NPC Polls: Onus Is On The President

By Dinesh D. Dodamgoda

In an interview with a daily English newspaper, the Defence Secretary opposed the holding of Northern Provincial Council (NPC) elections. According to the Defence Secretary, “empowering a hostile provincial administration with land and police powers will have grave repercussions”. He further stated, “police powers in the hands of those still pursuing a separatist agenda can pose a severe threat to national security.”

Defence Secretary’s argument has logic. He presumes that the NPC administration has an inherent hostility which can pose a severe threat to national security by pursuing a separatist agenda. Therefore, according to him, “Just because India or some other country gets angry, we cannot stop doing what is good for our country.”

The strategic focus in the discourse that Defence Secretary initiated is whether it would be possible to create a separate state in the Northern Province, if or when a party or a coalition that is not-aligned to the central government wins the NPC election?

As it was indicated by the Defence Secretary, India is the main country that pressurises the Sri Lankan government to hold NPC elections in September, in fact, it was a pledge given by the Sri Lankan government to India on several occasions and it played a decisive role in harnessing India’s support in getting Hambantota confirmed as the Commonwealth Heads of Governments Meeting (CHOGM) venue. India’s External Affairs Minister Salman Kurshid spoke to his counterpart Prof. G. G. Peiris a week ago over the phone, and reminded that the SL government’s commitment to hold the NPC election. Hence, it is evident that India, Sri Lanka’s Big Brother, plays a decisive role in pushing the NPC election agenda forward.

The Tamil population in Sri Lanka has become an important strategic issue to Delhi, especially in an era of coalition politics in India. Since there is a considerable public sympathy within the Tamil Nadu state for the issues of Tamils in Sri Lanka, the Central Government in Delhi tried their best to ‘balance’ the Tamil Nadu political sentiments in order to avert any negative influence on the Central Government. This is more obvious now as a general election for the 16th Lok Sabha is scheduled to be held next year, 2014. Any actual or perceived discrimination against the Tamils in Sri Lanka is highly sensitive in current Indian politics. However, can India’s strategic importance in ‘balancing’ the Tamil Nadu political sentiments pave the way in creating a separate state for Tamils in Sri Lanka’s Northern Province, posing a severe threat to SL’s national security?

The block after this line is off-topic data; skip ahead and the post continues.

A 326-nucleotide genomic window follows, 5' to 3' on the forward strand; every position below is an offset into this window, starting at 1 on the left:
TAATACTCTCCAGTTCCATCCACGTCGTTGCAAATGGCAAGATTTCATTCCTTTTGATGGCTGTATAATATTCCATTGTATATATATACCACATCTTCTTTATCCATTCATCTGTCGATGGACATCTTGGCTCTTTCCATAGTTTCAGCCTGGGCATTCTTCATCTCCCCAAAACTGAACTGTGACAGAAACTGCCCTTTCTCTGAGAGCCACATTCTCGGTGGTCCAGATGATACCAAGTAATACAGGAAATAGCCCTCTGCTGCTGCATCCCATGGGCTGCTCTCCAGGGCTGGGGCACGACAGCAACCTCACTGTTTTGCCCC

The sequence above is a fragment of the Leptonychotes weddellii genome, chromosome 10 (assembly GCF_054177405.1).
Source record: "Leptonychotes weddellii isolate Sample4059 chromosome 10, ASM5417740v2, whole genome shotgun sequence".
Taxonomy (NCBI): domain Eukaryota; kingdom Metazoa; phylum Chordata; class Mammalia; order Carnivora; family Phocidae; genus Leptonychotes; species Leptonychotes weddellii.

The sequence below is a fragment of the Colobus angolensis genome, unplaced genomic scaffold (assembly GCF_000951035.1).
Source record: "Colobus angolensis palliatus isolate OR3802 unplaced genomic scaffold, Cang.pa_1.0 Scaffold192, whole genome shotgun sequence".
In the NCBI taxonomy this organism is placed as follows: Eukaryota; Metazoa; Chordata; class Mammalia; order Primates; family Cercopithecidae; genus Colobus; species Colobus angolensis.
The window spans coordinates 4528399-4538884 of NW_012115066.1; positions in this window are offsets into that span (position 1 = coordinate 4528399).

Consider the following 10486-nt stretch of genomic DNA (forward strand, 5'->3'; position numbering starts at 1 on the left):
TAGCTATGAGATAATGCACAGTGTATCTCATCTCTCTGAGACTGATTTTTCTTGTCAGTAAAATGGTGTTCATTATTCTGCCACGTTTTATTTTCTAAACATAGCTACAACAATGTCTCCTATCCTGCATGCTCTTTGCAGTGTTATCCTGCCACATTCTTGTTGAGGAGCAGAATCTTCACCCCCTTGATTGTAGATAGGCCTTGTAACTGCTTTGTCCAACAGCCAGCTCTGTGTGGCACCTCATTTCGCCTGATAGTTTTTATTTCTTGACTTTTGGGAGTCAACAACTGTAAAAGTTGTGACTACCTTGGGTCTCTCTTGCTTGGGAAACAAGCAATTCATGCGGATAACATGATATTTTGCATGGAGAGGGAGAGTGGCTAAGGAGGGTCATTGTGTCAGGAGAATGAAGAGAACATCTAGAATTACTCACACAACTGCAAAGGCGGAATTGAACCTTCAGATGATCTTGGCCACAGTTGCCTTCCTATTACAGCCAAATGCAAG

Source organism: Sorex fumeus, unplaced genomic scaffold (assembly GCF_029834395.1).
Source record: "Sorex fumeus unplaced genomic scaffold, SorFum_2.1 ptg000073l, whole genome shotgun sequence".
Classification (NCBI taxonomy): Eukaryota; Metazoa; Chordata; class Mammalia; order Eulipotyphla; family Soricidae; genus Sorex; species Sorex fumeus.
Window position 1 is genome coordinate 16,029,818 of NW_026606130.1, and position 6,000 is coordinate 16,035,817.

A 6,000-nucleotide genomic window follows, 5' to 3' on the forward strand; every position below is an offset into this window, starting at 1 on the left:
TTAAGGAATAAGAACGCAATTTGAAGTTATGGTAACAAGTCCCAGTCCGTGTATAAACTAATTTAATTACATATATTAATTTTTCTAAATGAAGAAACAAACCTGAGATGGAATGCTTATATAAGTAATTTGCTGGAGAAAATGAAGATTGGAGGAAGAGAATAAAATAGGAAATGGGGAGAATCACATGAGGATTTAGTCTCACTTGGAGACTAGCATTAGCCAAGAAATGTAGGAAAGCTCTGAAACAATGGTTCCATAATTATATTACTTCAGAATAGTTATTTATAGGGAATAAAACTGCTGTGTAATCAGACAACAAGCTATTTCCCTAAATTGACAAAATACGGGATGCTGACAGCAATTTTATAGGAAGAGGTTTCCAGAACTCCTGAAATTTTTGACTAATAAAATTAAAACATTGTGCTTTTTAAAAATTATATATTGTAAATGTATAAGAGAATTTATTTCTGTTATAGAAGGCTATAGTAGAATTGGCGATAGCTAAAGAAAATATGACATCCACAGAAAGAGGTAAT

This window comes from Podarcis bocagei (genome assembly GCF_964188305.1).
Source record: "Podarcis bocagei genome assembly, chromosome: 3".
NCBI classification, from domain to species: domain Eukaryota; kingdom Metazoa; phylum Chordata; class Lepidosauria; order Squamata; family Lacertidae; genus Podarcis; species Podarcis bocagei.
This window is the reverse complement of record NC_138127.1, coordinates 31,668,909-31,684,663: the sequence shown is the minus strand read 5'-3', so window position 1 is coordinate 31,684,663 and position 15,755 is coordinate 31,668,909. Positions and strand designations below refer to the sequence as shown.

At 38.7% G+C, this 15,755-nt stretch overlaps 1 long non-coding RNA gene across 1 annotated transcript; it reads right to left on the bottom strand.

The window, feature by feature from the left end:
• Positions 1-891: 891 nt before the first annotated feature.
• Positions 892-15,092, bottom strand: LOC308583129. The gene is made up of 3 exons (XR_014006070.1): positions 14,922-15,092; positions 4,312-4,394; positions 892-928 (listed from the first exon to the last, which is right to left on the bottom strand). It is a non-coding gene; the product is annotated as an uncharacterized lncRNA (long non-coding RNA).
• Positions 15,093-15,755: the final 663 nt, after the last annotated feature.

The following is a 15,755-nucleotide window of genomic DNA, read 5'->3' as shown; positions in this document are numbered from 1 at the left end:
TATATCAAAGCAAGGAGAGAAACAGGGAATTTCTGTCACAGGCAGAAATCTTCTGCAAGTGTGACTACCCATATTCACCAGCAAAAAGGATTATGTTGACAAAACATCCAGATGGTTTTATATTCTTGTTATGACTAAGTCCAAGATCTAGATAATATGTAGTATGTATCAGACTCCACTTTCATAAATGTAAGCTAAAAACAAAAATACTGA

In terms of India’s security concerns, it is obvious that India does not want a separate Tamil State anywhere in Sri Lanka, as this can stoke Tamil regional sentiments in India. Tamil nationalism is an issue of security concerns not only to Colombo but to Delhi as well. As it was evident in an Indian context a few years ago regarding discrimination against Tamils in Malaysia, Tamil nationalism and even ideas of regionalism can flare up with any opportunity Tamils in Sri Lanka has in creating a separate state.

Furthermore, India can hardly support in breaking up another country as India faces threats from many secessionist movements. Moreover, India cannot have any unpredictable neighbour in Northern Sri Lanka as that could pose threats to India’s closely located nuclear, space and defence establishments.

Against this backdrop it is possible that India will oppose any move to create a separate state in northern Sri Lanka by any group that would win NPC Election. Therefore, foregoing the NPC election under a pretext of ‘threat to Sri Lanka’s national security’ will not convince India at all. However, if the SL government is adamant about trimming land and police powers from the provinces or not holding NPC election in September, it will certainly impact negatively in Delhi politics up to an extent that would erode Indo-Lanka relationship drastically.

However, it was reported that the Economic Development Minister Basil Rajapaksa had promised the ITAK leader R. Sampanthan, to release all other lands, except the 50 acre-land acquired for the Sampur Electricity Scheme. It may be the case that Mr. Sampanthan wants to hold on to the promise given by Minister Basil Rajapaksa hence, Mr. Sampanthan does not want to talk to Defence Secretary in this regard.

However, as it was mentioned by Minister Basil Rajapaksa when addressing representatives from Indian media earlier last week,
“it was ultimately President Mahinda Rajapaksa who would take a decision in this regard.” So, the strategic focus is now on President Rakapaksa to see what would be the decision he wants to take in this regard?

1 Comment for “NPC Polls: Onus Is On The President”

  1. Sunimal

    It looks like the President is in a deadlock.

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